Bonjour, tres bien, Le Plume and all of that Jazz
So I have been a busy bunny.
Day 14 started as the Chilean lady in the room next door, woke at about 5ish to go spend a penny. If you remember, I was in the room with the Bed in the roof and it was the same set up in her room. There is basically one piece of plywood between the rooms and you could hear a nat fart (of which she had probably endured the noise of me doing the same all night...fromage!).
I could hear and visualise her progress as she got out of bed, crawled to the steps, got one leg on the first rung of the ladder and then promptly fell all the way to the bottom. If she had not been busy cursing the owner of that fine establishment, she would have probably heard my giggling before asking if she was ok....... to which the guy in the room on the opposite side answered in the affirmative, before then farting himself....It just felt so French.
I then moved from Lille to Arras with a Lift from Marc who was great to chat to and dropped me right in the centre of the town. I had a great day exploring the whole city and can honestly say I saw every point of the compas in the place. I was underground at the Wellington Tunnels, which are some limestone mines used by the British in 1916 to launch a surprise attack on the Germans, popping up literally meters short of their lines. 24000 men lived in the tunnels for a week before the assault but I bet it still smelt fresher than my room the previous evening!
I then climbed the town steeple to get a grand view of the whole place: Most of the city was destroyed during the battle, but was rebuilt the same so you can recognise the buildings in the footage from the war. We all see the black and white films of the 1st world war, with everyone walking fast and looking a bit Chaplin esq, but to see it in all its glory, removed some of the detachment that those pictures can cereate. To then visit the British cemetery with 2500 solders Interened in it and to see a lot names on gravestones of men from the Royal Warwick’s (my county) brought home the reality.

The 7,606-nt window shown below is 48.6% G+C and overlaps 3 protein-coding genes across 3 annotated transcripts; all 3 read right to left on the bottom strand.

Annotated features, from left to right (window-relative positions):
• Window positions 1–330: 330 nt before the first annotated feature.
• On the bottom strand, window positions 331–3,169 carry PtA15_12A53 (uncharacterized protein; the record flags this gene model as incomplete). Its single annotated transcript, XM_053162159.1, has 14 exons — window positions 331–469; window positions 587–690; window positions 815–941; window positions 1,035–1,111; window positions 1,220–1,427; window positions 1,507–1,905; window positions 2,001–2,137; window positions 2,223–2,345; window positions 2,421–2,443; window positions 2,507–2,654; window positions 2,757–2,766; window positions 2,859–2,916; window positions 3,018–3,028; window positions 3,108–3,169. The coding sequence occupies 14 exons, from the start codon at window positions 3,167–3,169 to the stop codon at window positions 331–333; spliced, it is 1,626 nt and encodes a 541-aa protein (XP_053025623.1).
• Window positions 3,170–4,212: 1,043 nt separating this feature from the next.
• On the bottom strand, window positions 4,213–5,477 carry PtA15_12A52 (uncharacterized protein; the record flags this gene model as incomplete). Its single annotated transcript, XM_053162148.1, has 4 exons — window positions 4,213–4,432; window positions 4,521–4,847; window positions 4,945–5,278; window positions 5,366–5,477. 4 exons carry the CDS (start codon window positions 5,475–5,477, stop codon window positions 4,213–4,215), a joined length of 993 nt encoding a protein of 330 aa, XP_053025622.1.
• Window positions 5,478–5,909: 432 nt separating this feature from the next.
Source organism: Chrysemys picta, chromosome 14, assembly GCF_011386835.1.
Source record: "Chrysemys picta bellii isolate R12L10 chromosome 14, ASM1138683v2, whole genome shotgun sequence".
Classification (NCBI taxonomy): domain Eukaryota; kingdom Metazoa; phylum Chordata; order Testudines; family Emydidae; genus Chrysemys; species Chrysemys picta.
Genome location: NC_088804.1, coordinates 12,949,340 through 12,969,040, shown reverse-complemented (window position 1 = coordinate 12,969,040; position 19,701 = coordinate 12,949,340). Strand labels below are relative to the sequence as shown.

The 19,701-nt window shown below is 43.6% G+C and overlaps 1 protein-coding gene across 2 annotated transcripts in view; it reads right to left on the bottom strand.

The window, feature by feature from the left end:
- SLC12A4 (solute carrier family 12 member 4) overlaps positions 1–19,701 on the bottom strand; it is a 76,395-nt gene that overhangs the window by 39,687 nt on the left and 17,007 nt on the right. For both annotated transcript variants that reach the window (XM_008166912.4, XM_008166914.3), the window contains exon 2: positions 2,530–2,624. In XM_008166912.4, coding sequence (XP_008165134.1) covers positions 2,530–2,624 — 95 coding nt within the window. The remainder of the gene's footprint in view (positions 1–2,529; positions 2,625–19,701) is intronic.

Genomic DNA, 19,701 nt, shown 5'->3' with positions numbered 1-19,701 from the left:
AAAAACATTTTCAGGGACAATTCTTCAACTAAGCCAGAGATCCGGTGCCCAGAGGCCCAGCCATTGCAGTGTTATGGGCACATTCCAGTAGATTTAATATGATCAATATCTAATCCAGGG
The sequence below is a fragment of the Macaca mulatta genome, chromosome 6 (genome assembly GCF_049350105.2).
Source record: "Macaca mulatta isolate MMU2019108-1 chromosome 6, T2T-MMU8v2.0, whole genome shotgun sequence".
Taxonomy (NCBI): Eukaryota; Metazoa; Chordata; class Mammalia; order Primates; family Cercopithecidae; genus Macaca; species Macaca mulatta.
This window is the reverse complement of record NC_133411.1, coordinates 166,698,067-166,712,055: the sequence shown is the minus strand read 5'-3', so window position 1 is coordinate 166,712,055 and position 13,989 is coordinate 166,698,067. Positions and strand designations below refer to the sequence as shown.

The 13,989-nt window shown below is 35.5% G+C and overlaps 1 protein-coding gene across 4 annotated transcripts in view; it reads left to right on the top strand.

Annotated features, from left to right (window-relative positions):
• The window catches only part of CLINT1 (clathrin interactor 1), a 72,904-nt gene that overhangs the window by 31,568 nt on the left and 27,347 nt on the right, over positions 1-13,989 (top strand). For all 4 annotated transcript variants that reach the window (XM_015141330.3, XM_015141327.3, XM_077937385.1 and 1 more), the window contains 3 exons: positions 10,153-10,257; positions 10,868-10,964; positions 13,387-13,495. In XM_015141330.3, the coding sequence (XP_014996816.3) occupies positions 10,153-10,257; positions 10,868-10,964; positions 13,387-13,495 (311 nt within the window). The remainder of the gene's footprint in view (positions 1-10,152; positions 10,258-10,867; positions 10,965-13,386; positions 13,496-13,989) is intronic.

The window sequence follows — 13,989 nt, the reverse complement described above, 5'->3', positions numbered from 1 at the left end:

HOWEVER the massive monument building at the side of the cemetery has every wall covered with the names of those who’s remains they never found. It’s huge, there are many many walls and they are all covered....its so sad 😞
In an attempt to lighten my mood a little, I visited a very nice patisserie and pushed half of a cream cake into my face, much to the amusement of the owner.
I pushed onwards to Amiens and arrived about 3 in the afternoon. I couldn’t decide if I should push on the extra 20 miles to where the Somme battles were fought or sit in a bar and watch England gloriously defeat the rotten Frenchy types at rugby 🏉, It would appear I made the wrong choice. Great afternoon though as I sat with the French family who owned a bar and who were very garcious in victory, even buying me a drink to drowned my sorrows.
Tomorrow I hit the Battlefields proper and will spend a few days visiting places which names have become very familiar to me over the past few weeks, as I’ve read about the utter slaughter that happened there just over 100 years ago.
Again I will leave you with a little passage from the Book ‘The Somme’
‘The ill-fated attack by the 7th Green Howards went ahead at 2.30 p.m. Many of the attackers were predictably mown down, as the battalion lost over 350 men within three minutes’